Understanding Learning and Acquisition of Knowledge
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Educators have realized that for the students to be successful in life they need to be lifelong learners. Many educators have attempted to define learning. Some of these definitions are too complicated to have meaning. Others are not broad enough in their scope. Perhaps the best definition, especially where educators are concerned, is the definition which puts emphasis on the student’s ability to perform as the result of learning.
Nature of Learning
• Ornstein (1990) – learning is a reflective process whereby the learner either develops new insights or changes or restructures his mental process.
• Lardizabal (1991)- learning is an integrated, on-going process occurring within the individual.
• Slavin (1995)- learning is a change of individual cause by experience.
• Calderon (1998)- learning is the acquisition through maturation and experience of new and more knowledge, skills, and attitudes that will enable the learner to make better.
Theories of Learning
Theories are statements that explain a certain event or phenomena. This report discusses different theories that explain how learning occurs in learners, thus, the learning theories. These learning theories are classified among the Behavioral Theories, Cognitive Theories, and Constructivist Theories. However, even though there are a lot of theories which explain how learning occurs, there is no single perfect theory that can explain all as learning depends also on the learners, the teacher and the environment that they have.
Among the Behavioral Theories are the well-known theories like Ivan Pavlov ‘s Classical Conditioning Theory, Thorndike’s Stimulus-Response Theory, B.F. Skinner’s Operant Conditioning and Albert Bandura’s Social Learning Theories.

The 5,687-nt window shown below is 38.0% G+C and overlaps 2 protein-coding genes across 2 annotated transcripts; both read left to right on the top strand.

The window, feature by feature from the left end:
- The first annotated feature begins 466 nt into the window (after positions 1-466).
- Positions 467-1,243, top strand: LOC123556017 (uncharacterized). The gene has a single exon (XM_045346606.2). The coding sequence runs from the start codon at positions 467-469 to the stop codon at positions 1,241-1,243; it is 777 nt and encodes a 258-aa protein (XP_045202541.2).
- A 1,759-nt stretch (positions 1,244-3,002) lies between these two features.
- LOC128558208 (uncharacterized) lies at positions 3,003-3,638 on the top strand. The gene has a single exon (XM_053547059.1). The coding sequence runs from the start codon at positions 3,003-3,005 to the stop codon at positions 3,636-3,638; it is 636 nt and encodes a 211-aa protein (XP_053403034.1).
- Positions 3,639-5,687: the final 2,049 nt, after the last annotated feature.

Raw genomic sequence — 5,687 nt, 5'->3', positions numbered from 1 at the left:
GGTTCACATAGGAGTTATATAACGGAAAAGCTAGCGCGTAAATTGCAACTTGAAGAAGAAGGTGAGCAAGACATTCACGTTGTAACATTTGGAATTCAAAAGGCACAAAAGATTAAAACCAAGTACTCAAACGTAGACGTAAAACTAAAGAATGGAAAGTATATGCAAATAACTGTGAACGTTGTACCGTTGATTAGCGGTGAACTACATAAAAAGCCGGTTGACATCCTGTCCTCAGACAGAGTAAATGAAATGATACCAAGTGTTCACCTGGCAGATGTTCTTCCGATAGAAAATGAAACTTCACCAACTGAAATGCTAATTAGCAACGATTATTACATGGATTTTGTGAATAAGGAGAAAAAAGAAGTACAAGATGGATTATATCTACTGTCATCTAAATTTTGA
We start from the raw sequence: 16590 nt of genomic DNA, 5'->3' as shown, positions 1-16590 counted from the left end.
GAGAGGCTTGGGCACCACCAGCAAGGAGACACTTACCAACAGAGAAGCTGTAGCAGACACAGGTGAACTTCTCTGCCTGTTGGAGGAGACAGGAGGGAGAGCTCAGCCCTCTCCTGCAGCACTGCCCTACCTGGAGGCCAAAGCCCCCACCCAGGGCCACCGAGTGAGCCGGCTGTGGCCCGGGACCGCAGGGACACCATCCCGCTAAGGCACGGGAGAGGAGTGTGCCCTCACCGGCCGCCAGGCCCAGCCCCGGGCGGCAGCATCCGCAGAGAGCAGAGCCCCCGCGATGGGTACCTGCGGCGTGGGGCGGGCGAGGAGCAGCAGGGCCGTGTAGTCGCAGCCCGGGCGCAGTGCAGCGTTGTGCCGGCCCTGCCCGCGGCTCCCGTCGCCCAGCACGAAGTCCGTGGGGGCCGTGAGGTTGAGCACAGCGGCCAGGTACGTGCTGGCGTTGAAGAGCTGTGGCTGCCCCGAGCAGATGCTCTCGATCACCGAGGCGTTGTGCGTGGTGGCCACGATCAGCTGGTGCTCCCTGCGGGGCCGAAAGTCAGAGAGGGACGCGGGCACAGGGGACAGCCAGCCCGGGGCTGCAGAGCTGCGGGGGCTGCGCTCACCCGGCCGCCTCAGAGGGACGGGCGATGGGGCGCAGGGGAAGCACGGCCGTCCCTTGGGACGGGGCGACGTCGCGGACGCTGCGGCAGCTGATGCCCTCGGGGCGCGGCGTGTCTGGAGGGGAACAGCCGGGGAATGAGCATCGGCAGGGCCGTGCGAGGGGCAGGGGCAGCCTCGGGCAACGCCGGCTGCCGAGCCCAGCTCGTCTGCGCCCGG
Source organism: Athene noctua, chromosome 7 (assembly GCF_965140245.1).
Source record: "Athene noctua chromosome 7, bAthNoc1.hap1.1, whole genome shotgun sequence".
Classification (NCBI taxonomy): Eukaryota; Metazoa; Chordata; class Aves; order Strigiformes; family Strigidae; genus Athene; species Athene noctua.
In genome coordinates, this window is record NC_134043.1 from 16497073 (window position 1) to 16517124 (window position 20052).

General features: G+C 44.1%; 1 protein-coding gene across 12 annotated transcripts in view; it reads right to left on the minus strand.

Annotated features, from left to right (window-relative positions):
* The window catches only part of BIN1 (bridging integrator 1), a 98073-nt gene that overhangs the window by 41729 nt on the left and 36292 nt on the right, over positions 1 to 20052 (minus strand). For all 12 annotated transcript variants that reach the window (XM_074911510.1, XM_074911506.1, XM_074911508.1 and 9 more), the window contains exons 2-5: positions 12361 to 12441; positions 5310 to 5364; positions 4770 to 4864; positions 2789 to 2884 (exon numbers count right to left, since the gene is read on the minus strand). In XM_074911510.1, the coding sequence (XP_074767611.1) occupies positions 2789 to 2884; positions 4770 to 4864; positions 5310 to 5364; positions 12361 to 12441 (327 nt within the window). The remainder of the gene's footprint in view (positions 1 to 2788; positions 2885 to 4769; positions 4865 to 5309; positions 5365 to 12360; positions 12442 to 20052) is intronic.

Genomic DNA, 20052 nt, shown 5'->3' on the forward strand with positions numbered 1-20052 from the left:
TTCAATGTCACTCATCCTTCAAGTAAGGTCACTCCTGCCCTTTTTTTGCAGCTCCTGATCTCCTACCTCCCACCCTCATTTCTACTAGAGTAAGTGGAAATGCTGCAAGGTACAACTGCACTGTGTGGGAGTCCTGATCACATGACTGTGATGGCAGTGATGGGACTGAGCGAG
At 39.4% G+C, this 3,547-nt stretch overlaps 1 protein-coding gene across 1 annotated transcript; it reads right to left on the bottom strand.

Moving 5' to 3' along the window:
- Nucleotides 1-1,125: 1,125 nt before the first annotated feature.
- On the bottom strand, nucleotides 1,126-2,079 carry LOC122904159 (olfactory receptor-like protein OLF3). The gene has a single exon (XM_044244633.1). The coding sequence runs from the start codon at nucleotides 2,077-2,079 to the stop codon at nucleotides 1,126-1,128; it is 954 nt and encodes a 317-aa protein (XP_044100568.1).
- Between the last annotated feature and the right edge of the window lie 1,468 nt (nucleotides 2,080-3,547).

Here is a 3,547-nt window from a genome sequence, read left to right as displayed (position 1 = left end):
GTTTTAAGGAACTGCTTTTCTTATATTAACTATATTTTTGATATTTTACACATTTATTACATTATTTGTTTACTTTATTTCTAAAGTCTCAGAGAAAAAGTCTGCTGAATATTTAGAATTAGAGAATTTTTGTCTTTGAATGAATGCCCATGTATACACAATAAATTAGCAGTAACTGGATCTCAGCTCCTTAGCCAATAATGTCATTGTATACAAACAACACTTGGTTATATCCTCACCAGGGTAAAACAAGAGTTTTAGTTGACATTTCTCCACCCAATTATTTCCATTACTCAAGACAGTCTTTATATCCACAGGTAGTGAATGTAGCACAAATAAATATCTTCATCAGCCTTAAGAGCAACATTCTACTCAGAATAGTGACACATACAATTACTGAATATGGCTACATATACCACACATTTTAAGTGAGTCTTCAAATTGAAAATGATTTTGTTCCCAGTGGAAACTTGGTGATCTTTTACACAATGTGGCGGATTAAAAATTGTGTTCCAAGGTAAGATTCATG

1. Ivan Pavlov’s Classical Conditioning
Ivan Pavlov based his theory from his experiment on the digestive process of dogs where he found that the dogs respond to neutral stimulus when it is associated with a conditioned stimulus. From this experiment he also concluded the ways of learning in humans. He formulated concepts like stimulus generalization, discrimination, and extinction which all talks about how learners respond to various stimuli.
2. Thorndike’s Stimulus-Response Theory
Thorndike’s theory has a little resemblance to Pavlov’s theory such that his theory also uses stimuli and responses. Thorndike did a cat experiment and from it, he concluded that stimuli can prompt responses. Moreover, a behavior which gives a pleasant consequence is more likely to be repeated, and a behavior which results to bad consequence is tending not to be repeated. This led him to formulate the Law of Effect. He also formulated the Law of Readiness which exemplifies the importance of the readiness of learners in learning for them to not be forced to learn or do some activities. He also formulated the Law of Exercise which emphasizes the significance of exercise or continuous practice or doing of a certain activity can the learner really appreciate and perfect it.
3. B.F. Skinner’s Operant Conditioning
Skinner’s Operant Conditioning highlights the use of pleasant and unpleasant consequences to change behavior. These pleasant or unpleasant consequences are called reinforcements.